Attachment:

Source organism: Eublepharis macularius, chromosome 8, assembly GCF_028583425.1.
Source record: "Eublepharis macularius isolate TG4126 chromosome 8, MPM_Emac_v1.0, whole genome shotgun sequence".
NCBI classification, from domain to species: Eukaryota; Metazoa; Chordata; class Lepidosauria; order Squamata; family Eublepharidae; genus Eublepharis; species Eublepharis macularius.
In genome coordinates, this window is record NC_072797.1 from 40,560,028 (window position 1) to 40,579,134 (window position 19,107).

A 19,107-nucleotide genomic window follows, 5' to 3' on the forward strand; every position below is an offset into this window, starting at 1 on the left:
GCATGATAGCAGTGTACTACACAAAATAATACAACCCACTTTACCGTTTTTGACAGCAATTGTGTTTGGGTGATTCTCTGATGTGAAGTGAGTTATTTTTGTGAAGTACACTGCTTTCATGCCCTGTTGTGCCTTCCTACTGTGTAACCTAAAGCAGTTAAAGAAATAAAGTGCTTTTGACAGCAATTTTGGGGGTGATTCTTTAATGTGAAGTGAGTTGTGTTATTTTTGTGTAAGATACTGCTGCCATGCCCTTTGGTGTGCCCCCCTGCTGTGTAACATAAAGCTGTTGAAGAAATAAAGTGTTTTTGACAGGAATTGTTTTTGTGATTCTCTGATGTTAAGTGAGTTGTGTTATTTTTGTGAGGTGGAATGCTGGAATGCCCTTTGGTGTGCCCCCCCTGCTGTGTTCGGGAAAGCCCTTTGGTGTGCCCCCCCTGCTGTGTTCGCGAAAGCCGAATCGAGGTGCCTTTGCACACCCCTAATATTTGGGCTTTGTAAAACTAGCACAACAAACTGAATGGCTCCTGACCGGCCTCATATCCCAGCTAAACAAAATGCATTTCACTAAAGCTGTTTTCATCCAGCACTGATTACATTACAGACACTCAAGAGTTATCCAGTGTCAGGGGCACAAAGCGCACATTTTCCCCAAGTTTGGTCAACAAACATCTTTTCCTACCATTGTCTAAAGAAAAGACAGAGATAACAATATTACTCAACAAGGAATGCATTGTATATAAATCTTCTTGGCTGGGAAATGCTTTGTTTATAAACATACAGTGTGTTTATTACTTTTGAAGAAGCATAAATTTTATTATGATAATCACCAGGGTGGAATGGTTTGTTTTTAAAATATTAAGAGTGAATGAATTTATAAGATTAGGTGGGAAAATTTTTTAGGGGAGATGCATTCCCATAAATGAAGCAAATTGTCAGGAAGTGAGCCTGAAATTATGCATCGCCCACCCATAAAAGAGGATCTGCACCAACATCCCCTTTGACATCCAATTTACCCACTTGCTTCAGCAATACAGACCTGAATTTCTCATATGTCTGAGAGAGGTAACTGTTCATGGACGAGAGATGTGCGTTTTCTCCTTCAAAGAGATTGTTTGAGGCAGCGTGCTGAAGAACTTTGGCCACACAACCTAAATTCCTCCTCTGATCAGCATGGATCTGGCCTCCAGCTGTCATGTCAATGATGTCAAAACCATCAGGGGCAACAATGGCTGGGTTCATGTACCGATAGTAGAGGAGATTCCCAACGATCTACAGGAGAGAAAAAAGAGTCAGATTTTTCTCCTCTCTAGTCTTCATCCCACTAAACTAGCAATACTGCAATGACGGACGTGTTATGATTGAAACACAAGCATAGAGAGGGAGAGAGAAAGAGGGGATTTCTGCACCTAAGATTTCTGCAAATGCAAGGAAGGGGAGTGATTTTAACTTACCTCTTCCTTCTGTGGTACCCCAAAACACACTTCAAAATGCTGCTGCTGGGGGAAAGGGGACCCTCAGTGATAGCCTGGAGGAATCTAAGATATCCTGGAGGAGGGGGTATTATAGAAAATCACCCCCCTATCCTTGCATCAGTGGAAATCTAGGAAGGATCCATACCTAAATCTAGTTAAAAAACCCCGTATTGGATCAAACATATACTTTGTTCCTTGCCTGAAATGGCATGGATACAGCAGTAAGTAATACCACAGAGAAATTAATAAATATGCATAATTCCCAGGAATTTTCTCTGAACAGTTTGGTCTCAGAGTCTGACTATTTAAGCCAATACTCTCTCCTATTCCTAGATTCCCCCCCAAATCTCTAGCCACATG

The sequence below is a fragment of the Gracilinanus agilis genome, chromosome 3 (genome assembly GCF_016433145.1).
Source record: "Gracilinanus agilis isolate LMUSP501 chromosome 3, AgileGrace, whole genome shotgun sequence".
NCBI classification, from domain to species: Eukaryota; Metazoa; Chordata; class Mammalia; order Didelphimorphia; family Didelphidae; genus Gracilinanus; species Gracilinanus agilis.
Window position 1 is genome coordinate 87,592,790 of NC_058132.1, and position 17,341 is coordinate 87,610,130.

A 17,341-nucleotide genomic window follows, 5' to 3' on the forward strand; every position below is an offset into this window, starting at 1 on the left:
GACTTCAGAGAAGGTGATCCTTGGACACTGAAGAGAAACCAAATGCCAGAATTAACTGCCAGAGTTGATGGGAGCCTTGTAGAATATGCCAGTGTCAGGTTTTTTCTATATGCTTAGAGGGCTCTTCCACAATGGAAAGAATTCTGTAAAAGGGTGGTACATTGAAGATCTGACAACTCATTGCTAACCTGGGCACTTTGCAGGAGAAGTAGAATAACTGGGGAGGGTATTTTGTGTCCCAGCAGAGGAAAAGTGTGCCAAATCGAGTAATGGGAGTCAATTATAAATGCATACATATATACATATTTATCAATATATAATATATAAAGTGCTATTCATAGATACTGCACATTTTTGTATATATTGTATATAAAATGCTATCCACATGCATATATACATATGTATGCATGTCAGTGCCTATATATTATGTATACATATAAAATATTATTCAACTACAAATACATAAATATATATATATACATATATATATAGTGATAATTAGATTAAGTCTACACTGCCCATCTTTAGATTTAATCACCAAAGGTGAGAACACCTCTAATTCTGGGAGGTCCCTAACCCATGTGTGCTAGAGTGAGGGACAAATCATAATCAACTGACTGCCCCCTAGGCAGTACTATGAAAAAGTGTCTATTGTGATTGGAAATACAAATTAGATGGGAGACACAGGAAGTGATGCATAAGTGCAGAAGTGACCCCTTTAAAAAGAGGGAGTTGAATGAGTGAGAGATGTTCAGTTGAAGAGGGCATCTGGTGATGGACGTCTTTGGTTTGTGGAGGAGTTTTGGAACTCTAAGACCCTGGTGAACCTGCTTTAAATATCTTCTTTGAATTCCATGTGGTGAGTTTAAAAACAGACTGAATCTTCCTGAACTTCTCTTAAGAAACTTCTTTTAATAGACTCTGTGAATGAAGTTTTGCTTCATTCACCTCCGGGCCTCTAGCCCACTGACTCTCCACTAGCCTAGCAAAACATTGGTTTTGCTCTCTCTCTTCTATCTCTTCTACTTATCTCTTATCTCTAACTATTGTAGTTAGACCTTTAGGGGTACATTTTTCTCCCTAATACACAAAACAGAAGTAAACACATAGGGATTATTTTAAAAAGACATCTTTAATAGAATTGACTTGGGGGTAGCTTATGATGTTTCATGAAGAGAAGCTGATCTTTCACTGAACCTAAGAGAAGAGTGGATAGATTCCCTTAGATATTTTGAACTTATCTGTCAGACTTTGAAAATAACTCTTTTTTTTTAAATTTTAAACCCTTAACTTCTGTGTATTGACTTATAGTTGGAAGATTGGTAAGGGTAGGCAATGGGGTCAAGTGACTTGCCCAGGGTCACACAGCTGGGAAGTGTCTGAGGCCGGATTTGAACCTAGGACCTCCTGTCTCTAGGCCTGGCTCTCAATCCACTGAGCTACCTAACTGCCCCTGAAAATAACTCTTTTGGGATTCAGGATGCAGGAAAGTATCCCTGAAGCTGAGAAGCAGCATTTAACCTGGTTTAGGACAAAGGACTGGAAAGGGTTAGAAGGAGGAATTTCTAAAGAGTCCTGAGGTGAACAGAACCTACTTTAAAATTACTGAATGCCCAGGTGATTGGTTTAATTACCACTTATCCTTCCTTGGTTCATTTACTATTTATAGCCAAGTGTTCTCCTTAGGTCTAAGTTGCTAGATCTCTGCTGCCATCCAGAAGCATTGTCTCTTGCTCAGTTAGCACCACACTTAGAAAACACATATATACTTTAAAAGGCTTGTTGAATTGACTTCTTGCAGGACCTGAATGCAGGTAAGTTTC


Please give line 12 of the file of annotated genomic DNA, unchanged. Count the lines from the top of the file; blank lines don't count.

GACTTCAGAGAAGGTGATCCTTGGACACTGAAGAGAAACCAAATGCCAGAATTAACTGCCAGAGTTGATGGGAGCCTTGTAGAATATGCCAGTGTCAGGTTTTTTCTATATGCTTAGAGGGCTCTTCCACAATGGAAAGAATTCTGTAAAAGGGTGGTACATTGAAGATCTGACAACTCATTGCTAACCTGGGCACTTTGCAGGAGAAGTAGAATAACTGGGGAGGGTATTTTGTGTCCCAGCAGAGGAAAAGTGTGCCAAATCGAGTAATGGGAGTCAATTATAAATGCATACATATATACATATTTATCAATATATAATATATAAAGTGCTATTCATAGATACTGCACATTTTTGTATATATTGTATATAAAATGCTATCCACATGCATATATACATATGTATGCATGTCAGTGCCTATATATTATGTATACATATAAAATATTATTCAACTACAAATACATAAATATATATATATACATATATATATAGTGATAATTAGATTAAGTCTACACTGCCCATCTTTAGATTTAATCACCAAAGGTGAGAACACCTCTAATTCTGGGAGGTCCCTAACCCATGTGTGCTAGAGTGAGGGACAAATCATAATCAACTGACTGCCCCCTAGGCAGTACTATGAAAAAGTGTCTATTGTGATTGGAAATACAAATTAGATGGGAGACACAGGAAGTGATGCATAAGTGCAGAAGTGACCCCTTTAAAAAGAGGGAGTTGAATGAGTGAGAGATGTTCAGTTGAAGAGGGCATCTGGTGATGGACGTCTTTGGTTTGTGGAGGAGTTTTGGAACTCTAAGACCCTGGTGAACCTGCTTTAAATATCTTCTTTGAATTCCATGTGGTGAGTTTAAAAACAGACTGAATCTTCCTGAACTTCTCTTAAGAAACTTCTTTTAATAGACTCTGTGAATGAAGTTTTGCTTCATTCACCTCCGGGCCTCTAGCCCACTGACTCTCCACTAGCCTAGCAAAACATTGGTTTTGCTCTCTCTCTTCTATCTCTTCTACTTATCTCTTATCTCTAACTATTGTAGTTAGACCTTTAGGGGTACATTTTTCTCCCTAATACACAAAACAGAAGTAAACACATAGGGATTATTTTAAAAAGACATCTTTAATAGAATTGACTTGGGGGTAGCTTATGATGTTTCATGAAGAGAAGCTGATCTTTCACTGAACCTAAGAGAAGAGTGGATAGATTCCCTTAGATATTTTGAACTTATCTGTCAGACTTTGAAAATAACTCTTTTTTTTTAAATTTTAAACCCTTAACTTCTGTGTATTGACTTATAGTTGGAAGATTGGTAAGGGTAGGCAATGGGGTCAAGTGACTTGCCCAGGGTCACACAGCTGGGAAGTGTCTGAGGCCGGATTTGAACCTAGGACCTCCTGTCTCTAGGCCTGGCTCTCAATCCACTGAGCTACCTAACTGCCCCTGAAAATAACTCTTTTGGGATTCAGGATGCAGGAAAGTATCCCTGAAGCTGAGAAGCAGCATTTAACCTGGTTTAGGACAAAGGACTGGAAAGGGTTAGAAGGAGGAATTTCTAAAGAGTCCTGAGGTGAACAGAACCTACTTTAAAATTACTGAATGCCCAGGTGATTGGTTTAATTACCACTTATCCTTCCTTGGTTCATTTACTATTTATAGCCAAGTGTTCTCCTTAGGTCTAAGTTGCTAGATCTCTGCTGCCATCCAGAAGCATTGTCTCTTGCTCAGTTAGCACCACACTTAGAAAACACATATATACTTTAAAAGGCTTGTTGAATTGACTTCTTGCAGGACCTGAATGCAGGTAAGTTTC